The methods of incantation invoked by Luang Pu Sanit coincide with those of Luang Phor Somjit,Wat Noi Nanghong. Despite being gurus of the inner path, neither of them advocates extreme to both ends, that is neither extreme dharmic or extreme superstition. They followed the footsteps of Lord Buddha by adhering to the middle path which forms the crux of Thai Buddhism.
In Regalia, we cultivate the inner path but practice and advocate the middle path as instructed by our Ajahn, Luang Phor Somjit. This is to protect every disciple, follower, and believer. Extremism impairs the mental faculty, corrupts the heart, and destroys the soul. Thus, extremism has no place in Thai Buddhism and extremism is per se not Thai Buddhism.
Luang Pu Sanit adhered to strict ancient ritual and ceremony when consecrating sacred objects. Each consecration ceremony was long, cumbersome, and tedious. In each closure, the traditional ritual of Phutthaphisek was conducted with a full congregation of the Sangha summoned to perform the chanting of ItipisoThongchai 108 times. Therefore, these two chapters underscored the great incantation of Luang Pu Sanit’s sacred objects.
Phra Buddha Chinnaraj 2519
The Phra Buddha Chinnarat medal 2519 with both Phaya Jolakhe and Phaya Tao on the rear side of the medal is the most well known Buddha medal from Luang Pu Sanit. It represents success and invulnerability with great power against danger and evil spirits. Some of these medals were distributed to soldiers of Camp Chakrabongse, Prachinburi, during the war against Communist Camp promoters (PEO) in the Kingdom of Thailand. Only 5,000 medals were made and, hence, they have become rare and expensive.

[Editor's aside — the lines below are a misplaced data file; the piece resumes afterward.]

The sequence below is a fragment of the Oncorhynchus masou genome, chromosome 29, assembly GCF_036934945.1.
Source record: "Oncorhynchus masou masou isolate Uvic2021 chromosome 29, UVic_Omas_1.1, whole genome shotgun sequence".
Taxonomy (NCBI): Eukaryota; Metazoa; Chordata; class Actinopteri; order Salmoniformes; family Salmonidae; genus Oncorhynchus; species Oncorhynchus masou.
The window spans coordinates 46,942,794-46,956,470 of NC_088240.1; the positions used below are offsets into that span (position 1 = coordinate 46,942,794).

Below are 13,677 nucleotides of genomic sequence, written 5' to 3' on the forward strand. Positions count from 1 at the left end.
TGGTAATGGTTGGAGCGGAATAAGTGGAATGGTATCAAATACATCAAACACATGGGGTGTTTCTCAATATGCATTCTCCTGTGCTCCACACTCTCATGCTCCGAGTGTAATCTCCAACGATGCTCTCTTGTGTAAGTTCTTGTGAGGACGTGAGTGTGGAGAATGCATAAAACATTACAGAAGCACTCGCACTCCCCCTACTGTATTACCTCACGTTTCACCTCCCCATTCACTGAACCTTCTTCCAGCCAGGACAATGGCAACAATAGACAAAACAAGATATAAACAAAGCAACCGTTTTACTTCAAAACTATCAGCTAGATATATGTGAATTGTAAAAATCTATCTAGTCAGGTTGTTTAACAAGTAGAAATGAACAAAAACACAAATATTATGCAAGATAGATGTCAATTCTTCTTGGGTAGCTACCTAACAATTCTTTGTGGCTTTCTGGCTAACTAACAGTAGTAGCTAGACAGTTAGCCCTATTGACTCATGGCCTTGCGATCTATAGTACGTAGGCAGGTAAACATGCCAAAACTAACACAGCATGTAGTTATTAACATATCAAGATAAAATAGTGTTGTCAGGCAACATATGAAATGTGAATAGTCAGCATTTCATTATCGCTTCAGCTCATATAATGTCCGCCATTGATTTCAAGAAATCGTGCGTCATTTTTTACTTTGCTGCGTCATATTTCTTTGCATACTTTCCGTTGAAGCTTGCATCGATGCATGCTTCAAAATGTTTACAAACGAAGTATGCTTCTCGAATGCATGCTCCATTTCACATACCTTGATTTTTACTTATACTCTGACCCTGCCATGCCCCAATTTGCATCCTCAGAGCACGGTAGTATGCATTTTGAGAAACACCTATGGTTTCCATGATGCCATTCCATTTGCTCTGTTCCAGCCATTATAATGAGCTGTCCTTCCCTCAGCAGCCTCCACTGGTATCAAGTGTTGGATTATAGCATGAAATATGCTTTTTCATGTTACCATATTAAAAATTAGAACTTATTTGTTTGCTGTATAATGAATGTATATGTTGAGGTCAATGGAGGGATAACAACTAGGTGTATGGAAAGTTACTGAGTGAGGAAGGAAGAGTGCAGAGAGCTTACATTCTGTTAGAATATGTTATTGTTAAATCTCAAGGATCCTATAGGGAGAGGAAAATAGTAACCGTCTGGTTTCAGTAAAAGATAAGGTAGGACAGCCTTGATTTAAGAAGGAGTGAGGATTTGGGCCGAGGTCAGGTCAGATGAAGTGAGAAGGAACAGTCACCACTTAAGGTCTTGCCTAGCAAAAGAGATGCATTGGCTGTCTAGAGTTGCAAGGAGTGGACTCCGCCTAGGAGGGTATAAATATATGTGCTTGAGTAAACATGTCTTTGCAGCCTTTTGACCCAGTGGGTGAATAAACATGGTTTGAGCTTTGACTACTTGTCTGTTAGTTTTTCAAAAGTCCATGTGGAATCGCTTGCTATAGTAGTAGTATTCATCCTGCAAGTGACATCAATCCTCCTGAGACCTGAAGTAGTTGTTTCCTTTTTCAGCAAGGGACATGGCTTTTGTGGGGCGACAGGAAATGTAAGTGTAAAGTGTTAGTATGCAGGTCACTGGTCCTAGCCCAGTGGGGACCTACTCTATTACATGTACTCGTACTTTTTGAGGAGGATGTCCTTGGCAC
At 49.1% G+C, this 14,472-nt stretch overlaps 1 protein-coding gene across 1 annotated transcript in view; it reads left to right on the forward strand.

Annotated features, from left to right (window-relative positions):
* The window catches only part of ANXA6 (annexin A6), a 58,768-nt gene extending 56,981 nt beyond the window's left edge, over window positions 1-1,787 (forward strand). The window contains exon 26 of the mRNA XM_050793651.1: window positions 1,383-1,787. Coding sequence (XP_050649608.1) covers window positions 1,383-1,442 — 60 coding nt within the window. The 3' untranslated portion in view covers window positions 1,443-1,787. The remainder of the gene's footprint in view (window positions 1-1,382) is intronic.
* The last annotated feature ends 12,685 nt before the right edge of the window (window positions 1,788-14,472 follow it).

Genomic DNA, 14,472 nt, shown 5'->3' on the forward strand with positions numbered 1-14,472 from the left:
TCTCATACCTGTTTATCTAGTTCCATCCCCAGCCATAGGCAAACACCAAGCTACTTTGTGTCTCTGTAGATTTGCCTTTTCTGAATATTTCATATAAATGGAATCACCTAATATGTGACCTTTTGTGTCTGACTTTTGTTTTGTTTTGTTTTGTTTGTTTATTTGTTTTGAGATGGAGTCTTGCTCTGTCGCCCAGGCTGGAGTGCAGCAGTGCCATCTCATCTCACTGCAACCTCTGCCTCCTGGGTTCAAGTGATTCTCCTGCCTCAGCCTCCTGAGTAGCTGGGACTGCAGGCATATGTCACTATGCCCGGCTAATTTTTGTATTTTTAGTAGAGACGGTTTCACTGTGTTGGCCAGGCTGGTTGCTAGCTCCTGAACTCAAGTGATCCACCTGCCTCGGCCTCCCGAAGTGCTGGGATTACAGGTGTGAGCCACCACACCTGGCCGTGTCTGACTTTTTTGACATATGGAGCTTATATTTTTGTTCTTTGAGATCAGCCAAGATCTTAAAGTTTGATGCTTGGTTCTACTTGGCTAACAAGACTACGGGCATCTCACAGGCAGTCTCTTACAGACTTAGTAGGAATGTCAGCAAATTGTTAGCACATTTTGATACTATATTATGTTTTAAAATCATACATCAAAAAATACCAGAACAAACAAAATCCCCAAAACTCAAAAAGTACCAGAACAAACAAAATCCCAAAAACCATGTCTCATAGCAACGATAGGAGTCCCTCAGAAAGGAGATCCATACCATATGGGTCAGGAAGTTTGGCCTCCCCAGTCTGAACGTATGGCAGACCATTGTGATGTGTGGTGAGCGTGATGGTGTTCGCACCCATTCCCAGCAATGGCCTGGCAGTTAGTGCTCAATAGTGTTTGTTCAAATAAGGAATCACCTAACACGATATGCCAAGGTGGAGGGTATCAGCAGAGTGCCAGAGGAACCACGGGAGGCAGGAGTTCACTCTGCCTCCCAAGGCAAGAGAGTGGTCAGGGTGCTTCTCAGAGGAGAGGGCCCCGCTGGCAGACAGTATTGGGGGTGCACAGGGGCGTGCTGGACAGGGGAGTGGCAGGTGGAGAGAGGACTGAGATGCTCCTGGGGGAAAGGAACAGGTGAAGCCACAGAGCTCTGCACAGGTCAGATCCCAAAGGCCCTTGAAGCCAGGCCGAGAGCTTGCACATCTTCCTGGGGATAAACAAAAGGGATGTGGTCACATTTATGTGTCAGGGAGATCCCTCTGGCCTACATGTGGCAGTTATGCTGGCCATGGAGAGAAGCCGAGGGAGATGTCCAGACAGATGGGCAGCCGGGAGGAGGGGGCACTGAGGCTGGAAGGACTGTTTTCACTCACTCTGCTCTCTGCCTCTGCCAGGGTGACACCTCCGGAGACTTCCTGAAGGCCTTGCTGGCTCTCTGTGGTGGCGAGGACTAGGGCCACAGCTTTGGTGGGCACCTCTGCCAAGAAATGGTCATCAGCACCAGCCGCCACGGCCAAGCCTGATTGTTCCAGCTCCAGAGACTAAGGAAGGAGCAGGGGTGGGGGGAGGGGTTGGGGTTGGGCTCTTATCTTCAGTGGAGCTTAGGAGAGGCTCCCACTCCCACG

Phra Buddha Chai Mongkhun Marawichai
This is another popular Buddha amulet from Luang Pu Sanit. The Buddha sits cross-legged with His left hand resting on His lap and His right hand on His right knee with fingers pointing to the ground. This was the posture of Lord Buddha when He defeated the army of Mara Wasawadee, thus, signifying protection against all evil spirits. This is also the large Buddha image sitting in the Ubosot of Wat Lam Bua Loi. Luang Pu Sanit has on the Sao Har of year 2516 made and consecrated the first batch of Phra Buddha Chai Mongkhun medals which rear bore the image of His Venerable. This batch of medals was charmed with Khorng Krapan.